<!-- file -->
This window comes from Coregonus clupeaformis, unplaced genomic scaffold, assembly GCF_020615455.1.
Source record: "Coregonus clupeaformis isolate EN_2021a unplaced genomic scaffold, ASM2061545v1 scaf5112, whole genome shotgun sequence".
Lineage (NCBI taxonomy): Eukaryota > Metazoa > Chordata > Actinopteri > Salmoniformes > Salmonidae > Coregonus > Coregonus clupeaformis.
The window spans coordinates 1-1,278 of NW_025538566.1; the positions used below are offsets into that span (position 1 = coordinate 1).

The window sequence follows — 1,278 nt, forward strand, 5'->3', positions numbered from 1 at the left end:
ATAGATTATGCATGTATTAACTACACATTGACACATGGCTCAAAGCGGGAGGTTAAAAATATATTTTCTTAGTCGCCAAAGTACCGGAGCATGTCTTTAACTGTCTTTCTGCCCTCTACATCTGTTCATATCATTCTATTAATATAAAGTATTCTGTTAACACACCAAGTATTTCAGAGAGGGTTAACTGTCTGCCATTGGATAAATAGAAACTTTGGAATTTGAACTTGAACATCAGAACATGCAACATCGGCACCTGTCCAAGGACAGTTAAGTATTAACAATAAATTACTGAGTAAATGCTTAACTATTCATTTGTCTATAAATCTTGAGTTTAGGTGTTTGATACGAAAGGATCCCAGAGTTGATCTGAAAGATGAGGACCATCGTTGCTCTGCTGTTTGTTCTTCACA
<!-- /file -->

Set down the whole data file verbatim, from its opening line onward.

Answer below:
This window comes from Coregonus clupeaformis, unplaced genomic scaffold, assembly GCF_020615455.1.
Source record: "Coregonus clupeaformis isolate EN_2021a unplaced genomic scaffold, ASM2061545v1 scaf5112, whole genome shotgun sequence".
Lineage (NCBI taxonomy): Eukaryota > Metazoa > Chordata > Actinopteri > Salmoniformes > Salmonidae > Coregonus > Coregonus clupeaformis.
The window spans coordinates 1-1,278 of NW_025538566.1; the positions used below are offsets into that span (position 1 = coordinate 1).

The window sequence follows — 1,278 nt, forward strand, 5'->3', positions numbered from 1 at the left end:
ATAGATTATGCATGTATTAACTACACATTGACACATGGCTCAAAGCGGGAGGTTAAAAATATATTTTCTTAGTCGCCAAAGTACCGGAGCATGTCTTTAACTGTCTTTCTGCCCTCTACATCTGTTCATATCATTCTATTAATATAAAGTATTCTGTTAACACACCAAGTATTTCAGAGAGGGTTAACTGTCTGCCATTGGATAAATAGAAACTTTGGAATTTGAACTTGAACATCAGAACATGCAACATCGGCACCTGTCCAAGGACAGTTAAGTATTAACAATAAATTACTGAGTAAATGCTTAACTATTCATTTGTCTATAAATCTTGAGTTTAGGTGTTTGATACGAAAGGATCCCAGAGTTGATCTGAAAGATGAGGACCATCGTTGCTCTGCTGTTTGTTCTTCACA